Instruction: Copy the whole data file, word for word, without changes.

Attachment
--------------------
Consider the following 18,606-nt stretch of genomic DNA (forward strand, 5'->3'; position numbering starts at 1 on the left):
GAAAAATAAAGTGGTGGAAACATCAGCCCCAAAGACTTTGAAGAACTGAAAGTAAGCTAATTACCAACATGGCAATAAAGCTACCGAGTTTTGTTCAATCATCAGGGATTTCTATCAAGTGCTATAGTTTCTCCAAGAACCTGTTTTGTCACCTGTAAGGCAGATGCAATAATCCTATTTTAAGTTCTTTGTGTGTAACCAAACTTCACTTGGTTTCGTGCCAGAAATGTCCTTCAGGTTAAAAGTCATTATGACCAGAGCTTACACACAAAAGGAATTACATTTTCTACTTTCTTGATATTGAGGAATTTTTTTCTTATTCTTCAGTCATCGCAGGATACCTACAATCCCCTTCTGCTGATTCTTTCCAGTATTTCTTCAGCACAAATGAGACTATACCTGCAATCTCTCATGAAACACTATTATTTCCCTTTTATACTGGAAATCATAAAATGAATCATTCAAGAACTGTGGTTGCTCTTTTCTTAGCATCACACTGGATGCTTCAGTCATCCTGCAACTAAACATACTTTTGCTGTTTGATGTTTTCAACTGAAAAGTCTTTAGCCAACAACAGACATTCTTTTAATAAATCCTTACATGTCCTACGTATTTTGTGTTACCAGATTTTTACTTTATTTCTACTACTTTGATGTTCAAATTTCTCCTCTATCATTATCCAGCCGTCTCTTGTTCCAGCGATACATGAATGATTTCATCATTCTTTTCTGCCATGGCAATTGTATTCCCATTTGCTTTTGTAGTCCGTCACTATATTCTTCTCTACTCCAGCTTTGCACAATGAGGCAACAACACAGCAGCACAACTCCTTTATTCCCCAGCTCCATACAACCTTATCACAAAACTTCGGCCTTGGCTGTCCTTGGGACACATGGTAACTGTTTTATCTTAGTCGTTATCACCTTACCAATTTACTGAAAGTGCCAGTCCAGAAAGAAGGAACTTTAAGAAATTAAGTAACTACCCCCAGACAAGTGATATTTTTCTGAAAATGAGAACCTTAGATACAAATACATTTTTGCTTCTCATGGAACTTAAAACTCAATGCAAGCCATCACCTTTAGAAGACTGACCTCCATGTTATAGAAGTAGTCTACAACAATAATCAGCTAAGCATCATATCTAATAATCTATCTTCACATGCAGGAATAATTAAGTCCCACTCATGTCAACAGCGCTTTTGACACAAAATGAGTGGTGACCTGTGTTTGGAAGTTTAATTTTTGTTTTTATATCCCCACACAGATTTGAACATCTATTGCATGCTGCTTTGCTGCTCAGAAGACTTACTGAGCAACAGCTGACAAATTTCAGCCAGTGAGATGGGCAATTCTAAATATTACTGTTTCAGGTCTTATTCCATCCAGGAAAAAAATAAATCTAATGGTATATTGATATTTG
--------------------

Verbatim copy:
Consider the following 18,606-nt stretch of genomic DNA (forward strand, 5'->3'; position numbering starts at 1 on the left):
GAAAAATAAAGTGGTGGAAACATCAGCCCCAAAGACTTTGAAGAACTGAAAGTAAGCTAATTACCAACATGGCAATAAAGCTACCGAGTTTTGTTCAATCATCAGGGATTTCTATCAAGTGCTATAGTTTCTCCAAGAACCTGTTTTGTCACCTGTAAGGCAGATGCAATAATCCTATTTTAAGTTCTTTGTGTGTAACCAAACTTCACTTGGTTTCGTGCCAGAAATGTCCTTCAGGTTAAAAGTCATTATGACCAGAGCTTACACACAAAAGGAATTACATTTTCTACTTTCTTGATATTGAGGAATTTTTTTCTTATTCTTCAGTCATCGCAGGATACCTACAATCCCCTTCTGCTGATTCTTTCCAGTATTTCTTCAGCACAAATGAGACTATACCTGCAATCTCTCATGAAACACTATTATTTCCCTTTTATACTGGAAATCATAAAATGAATCATTCAAGAACTGTGGTTGCTCTTTTCTTAGCATCACACTGGATGCTTCAGTCATCCTGCAACTAAACATACTTTTGCTGTTTGATGTTTTCAACTGAAAAGTCTTTAGCCAACAACAGACATTCTTTTAATAAATCCTTACATGTCCTACGTATTTTGTGTTACCAGATTTTTACTTTATTTCTACTACTTTGATGTTCAAATTTCTCCTCTATCATTATCCAGCCGTCTCTTGTTCCAGCGATACATGAATGATTTCATCATTCTTTTCTGCCATGGCAATTGTATTCCCATTTGCTTTTGTAGTCCGTCACTATATTCTTCTCTACTCCAGCTTTGCACAATGAGGCAACAACACAGCAGCACAACTCCTTTATTCCCCAGCTCCATACAACCTTATCACAAAACTTCGGCCTTGGCTGTCCTTGGGACACATGGTAACTGTTTTATCTTAGTCGTTATCACCTTACCAATTTACTGAAAGTGCCAGTCCAGAAAGAAGGAACTTTAAGAAATTAAGTAACTACCCCCAGACAAGTGATATTTTTCTGAAAATGAGAACCTTAGATACAAATACATTTTTGCTTCTCATGGAACTTAAAACTCAATGCAAGCCATCACCTTTAGAAGACTGACCTCCATGTTATAGAAGTAGTCTACAACAATAATCAGCTAAGCATCATATCTAATAATCTATCTTCACATGCAGGAATAATTAAGTCCCACTCATGTCAACAGCGCTTTTGACACAAAATGAGTGGTGACCTGTGTTTGGAAGTTTAATTTTTGTTTTTATATCCCCACACAGATTTGAACATCTATTGCATGCTGCTTTGCTGCTCAGAAGACTTACTGAGCAACAGCTGACAAATTTCAGCCAGTGAGATGGGCAATTCTAAATATTACTGTTTCAGGTCTTATTCCATCCAGGAAAAAAATAAATCTAATGGTATATTGATATTTG